Short essays and musings from my independent study of Game Design

Month: June 2021

Tetris: The Endless Puzzle

Watch the video version of this essay here

In 1984 Alexey Pajitnov created in his free time at work one of the most prolific and influential puzzle games of all time: Tetris. Based on toys Alexey played with during his childhood, Tetris is a simple puzzle arcade game where descending blocks are required to line up to clear itself.

The player is to tackle two goals:

  1. to not have the blocks tower to the very top by clearing lines,
  2. get as many points as possible by clearing lines.

More points are awarded as more lines are cleared at once, the most being four, making a “Tetris”. To fight against the player the game gets faster as progress is made. Naturally, as the game continues to go on little mistakes will inevitably be made, thus adding a third objective to the game: fixing said mistakes.


Tetris as a game can become stressful and quickly overwhelming to the uninitiated, but with the right amount of focus, skill and in keeping calm the player can eventually overcome the game. In my opinion and from my experience, getting better at this game is just as rewarding as Dark souls can be. The skill progression is almost instant for any player, first one figures out how to clear lines, then they start trying to set up a Tetris, and then learn to fix the mistakes made in both processes, then repeat that learning loop on a faster game speed.

The Randomization however is what separates this game from your average puzzle or one of Tetris’ contemporaries such as The Rubik’s Cube; Every time Tetris is fired up its a different experience and I’m not just talking about the endless ports.

While you can know what the next piece will definitely be, you will never be able to predict what the starting piece will be or what other pieces are coming down the pipeline.  Making each new run a whole new puzzle. Sometimes you may start with an L Piece,standing for “lucky you”, or other times your luck might dry up and you start with an s or a z, leaving you to figure out how to fill that seemingly blocked off hole on the bottom row. (Hint: there are ways) No one will ever be able to “memorize” Tetris and do it from memory making professional Tetris quite the interesting thing to watch, and making Tetris itself, an endlessly re-playable game.

Tetris as a puzzle game as all the right parts for a flawless masterpiece. The design encourages progress, and the use of randomization is perfect to make this game last forever for any player. It’s simple enough to be played on anything, by anyone, just complex enough to be as widely engaging. In 1985 Tetris was not just some puzzle game from Russia, it was a whole new breed of puzzle, the endless puzzle, Tetris. 

Kirbyism, My Favorite Design Philosophy

Watch the video version of this essay here

If you asked me who my favorite Game Designer of all time was. I’d quickly tell you it was certainly Masahiro Sakurai. Since he is the mind behind my favorite childhood games, Kirby’s Dream Land and Kirby’s Adventure and the series that got me into game design and development, Super Smash Brothers.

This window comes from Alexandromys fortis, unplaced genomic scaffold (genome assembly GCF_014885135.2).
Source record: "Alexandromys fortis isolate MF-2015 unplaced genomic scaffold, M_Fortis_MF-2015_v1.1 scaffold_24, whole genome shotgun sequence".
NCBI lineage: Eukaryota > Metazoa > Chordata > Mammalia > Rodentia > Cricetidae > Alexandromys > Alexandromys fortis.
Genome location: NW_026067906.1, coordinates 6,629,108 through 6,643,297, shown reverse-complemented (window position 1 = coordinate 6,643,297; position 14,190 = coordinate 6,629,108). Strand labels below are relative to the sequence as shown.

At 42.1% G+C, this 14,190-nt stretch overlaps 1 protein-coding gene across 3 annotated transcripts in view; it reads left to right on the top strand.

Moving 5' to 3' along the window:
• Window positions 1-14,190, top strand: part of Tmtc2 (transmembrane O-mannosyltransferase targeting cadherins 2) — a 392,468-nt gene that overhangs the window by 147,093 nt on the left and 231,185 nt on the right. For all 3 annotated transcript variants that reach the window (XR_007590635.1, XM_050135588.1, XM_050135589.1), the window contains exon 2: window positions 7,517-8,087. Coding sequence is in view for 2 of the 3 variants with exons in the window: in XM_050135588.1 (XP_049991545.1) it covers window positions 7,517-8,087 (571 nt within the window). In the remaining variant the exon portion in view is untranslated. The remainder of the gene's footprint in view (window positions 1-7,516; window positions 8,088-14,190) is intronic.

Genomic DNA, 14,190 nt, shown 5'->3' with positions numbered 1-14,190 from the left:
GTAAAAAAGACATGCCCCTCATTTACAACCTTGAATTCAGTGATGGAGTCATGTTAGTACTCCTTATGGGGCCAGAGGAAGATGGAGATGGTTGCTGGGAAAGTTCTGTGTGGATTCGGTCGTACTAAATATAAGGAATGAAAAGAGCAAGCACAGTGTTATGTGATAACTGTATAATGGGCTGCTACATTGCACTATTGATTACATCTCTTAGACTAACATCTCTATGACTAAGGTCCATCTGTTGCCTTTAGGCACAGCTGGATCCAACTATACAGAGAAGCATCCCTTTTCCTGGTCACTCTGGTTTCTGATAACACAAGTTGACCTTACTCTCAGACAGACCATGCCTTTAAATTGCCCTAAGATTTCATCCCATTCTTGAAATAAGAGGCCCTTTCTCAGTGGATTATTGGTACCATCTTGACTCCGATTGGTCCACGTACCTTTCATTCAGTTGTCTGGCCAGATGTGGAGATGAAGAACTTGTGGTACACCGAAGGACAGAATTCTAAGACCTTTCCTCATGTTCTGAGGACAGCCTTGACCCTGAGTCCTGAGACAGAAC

Sakurai developed both as a rising star at Nintendo, creating Kirby’s Dream Land at just 19 years of age. His primary teacher being the Neo Geo he kept at home for “Study”. Whether by sheer genius or through inspiration wrought on  by arcade classics such as King of Fighters, Sakurai began to swear by his own Game Design Philosophy, that being Kirbyism. Kirbyism is the idea that a good game ought to be able to be enjoyed by both complete beginners and hardened veterans. This is achieved by designing the game in such a way that it is approachable and fun but still challenging . Simple enough for even a child to pick up,  and challenging enough for a experienced player to master.

This is what inspired Kirby’s core design as a series. The ability to float above whole sections in Kirby’s Dream Land seems cheap until you realize that it allows the player to control their difficulty on the fly as they could just as easily choose to play via normal platforming, thus any player should find themselves at least enjoying this Gameboy classic. But more far reaching was the  game Super Smash Brothers.

Inspired by games like final fight, Sakurai wanted to bring the excitement, strategy, and challenge of fighting games not only home, but also make it accessible to even the most inexperienced of players. Either by way of simplification of controls, or by changing what made a KO a KO, Kirbyism was forcefully combined with the fighting game genre to create one of the most popular party games, while also being one of the most popular competitive fighting games of all time.

These aren’t even all the examples of Kirbyism, arguably Splatoon, the kart racer genre, portal, the sonic series, the Pok√©mon trading card game,  Minecraft, Action RPGs, Halo, modern adventure games, Civilization 4 5 6… and so on have all employed some aspect or all aspects of this simple and widespread design philosophy, which thus made a lot of the games enjoyable by everyone.

Why do I love Kirbyism?

I love Kirbyism because I think everyone should be able to enjoy the games they play, I hope this medium can help make anyone’s day a little better and their smile a little brighter. I want games to be about the Fun and the Challenge, and I think that’s what Kirbyism is all about.